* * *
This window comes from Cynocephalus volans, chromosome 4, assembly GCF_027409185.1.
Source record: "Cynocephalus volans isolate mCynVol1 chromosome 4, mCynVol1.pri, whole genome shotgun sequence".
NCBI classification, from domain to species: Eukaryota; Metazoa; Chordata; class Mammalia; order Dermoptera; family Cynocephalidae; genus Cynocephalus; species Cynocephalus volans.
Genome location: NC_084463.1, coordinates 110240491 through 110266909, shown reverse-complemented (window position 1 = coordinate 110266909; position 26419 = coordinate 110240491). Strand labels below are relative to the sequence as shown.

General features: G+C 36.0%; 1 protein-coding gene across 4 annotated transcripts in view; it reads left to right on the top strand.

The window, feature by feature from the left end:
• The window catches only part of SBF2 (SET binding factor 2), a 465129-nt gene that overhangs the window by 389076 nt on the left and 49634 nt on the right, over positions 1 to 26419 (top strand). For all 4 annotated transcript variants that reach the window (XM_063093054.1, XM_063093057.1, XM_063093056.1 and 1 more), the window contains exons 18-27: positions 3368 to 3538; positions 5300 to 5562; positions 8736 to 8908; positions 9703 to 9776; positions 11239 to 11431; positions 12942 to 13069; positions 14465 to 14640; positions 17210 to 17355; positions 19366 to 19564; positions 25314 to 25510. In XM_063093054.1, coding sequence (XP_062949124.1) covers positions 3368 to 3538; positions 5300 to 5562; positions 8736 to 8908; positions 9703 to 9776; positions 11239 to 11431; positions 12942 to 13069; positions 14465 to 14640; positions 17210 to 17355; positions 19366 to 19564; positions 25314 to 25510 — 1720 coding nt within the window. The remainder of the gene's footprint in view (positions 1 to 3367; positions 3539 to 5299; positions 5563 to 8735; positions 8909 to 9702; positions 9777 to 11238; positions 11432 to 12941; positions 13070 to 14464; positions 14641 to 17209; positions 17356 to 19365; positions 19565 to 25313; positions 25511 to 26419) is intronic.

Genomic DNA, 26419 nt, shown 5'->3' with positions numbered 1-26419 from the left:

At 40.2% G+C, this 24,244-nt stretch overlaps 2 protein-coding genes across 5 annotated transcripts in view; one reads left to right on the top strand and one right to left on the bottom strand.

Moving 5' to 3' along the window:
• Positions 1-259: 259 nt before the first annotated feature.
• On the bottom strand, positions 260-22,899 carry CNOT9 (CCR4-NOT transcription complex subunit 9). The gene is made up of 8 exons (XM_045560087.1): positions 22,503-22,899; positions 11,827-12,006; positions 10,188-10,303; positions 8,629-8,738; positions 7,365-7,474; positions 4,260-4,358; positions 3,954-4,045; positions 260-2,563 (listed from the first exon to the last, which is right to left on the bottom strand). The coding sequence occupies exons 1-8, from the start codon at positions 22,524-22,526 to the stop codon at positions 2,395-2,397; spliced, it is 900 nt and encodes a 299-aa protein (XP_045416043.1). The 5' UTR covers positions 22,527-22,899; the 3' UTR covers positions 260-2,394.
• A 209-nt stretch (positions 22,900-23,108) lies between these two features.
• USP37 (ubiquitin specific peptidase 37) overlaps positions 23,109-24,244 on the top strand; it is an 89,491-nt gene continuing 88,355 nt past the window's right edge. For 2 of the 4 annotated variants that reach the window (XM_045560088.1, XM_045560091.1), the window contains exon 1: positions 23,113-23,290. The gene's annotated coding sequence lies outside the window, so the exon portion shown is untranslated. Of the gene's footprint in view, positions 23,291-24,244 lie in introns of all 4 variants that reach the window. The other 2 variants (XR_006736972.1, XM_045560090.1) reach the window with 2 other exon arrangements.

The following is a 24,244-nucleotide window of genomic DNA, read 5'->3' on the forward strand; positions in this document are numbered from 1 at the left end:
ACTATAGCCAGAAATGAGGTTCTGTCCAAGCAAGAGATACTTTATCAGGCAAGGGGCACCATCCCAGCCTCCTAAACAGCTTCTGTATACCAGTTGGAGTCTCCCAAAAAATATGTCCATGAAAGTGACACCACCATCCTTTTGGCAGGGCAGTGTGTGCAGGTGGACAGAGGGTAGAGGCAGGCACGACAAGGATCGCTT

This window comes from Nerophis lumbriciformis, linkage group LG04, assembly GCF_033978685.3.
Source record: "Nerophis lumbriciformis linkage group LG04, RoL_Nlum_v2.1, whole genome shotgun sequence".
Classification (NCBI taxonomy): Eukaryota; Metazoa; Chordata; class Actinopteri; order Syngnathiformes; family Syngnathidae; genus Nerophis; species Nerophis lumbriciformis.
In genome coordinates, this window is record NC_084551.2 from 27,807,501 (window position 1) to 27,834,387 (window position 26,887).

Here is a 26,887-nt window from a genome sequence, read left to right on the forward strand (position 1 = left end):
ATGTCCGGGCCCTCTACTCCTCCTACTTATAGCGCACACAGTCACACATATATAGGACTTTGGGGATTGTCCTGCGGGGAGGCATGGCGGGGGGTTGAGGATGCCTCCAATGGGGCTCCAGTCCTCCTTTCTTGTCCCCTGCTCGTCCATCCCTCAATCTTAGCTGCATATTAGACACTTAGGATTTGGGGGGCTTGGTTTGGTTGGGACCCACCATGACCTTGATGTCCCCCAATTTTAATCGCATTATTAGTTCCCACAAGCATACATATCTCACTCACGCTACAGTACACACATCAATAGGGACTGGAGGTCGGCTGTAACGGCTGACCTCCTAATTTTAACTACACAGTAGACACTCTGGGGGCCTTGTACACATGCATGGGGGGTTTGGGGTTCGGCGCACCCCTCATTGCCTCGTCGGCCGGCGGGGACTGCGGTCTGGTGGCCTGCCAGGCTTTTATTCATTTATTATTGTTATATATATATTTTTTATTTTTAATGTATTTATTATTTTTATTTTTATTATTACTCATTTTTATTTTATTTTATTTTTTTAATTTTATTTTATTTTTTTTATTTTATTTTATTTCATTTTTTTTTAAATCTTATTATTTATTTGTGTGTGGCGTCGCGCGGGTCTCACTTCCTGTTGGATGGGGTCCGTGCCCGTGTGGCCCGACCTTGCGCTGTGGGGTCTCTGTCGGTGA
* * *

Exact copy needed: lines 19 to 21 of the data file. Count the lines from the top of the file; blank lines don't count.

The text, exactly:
Classification (NCBI taxonomy): Eukaryota; Metazoa; Chordata; class Actinopteri; order Syngnathiformes; family Syngnathidae; genus Nerophis; species Nerophis lumbriciformis.
In genome coordinates, this window is record NC_084551.2 from 27,807,501 (window position 1) to 27,834,387 (window position 26,887).

Here is a 26,887-nt window from a genome sequence, read left to right on the forward strand (position 1 = left end):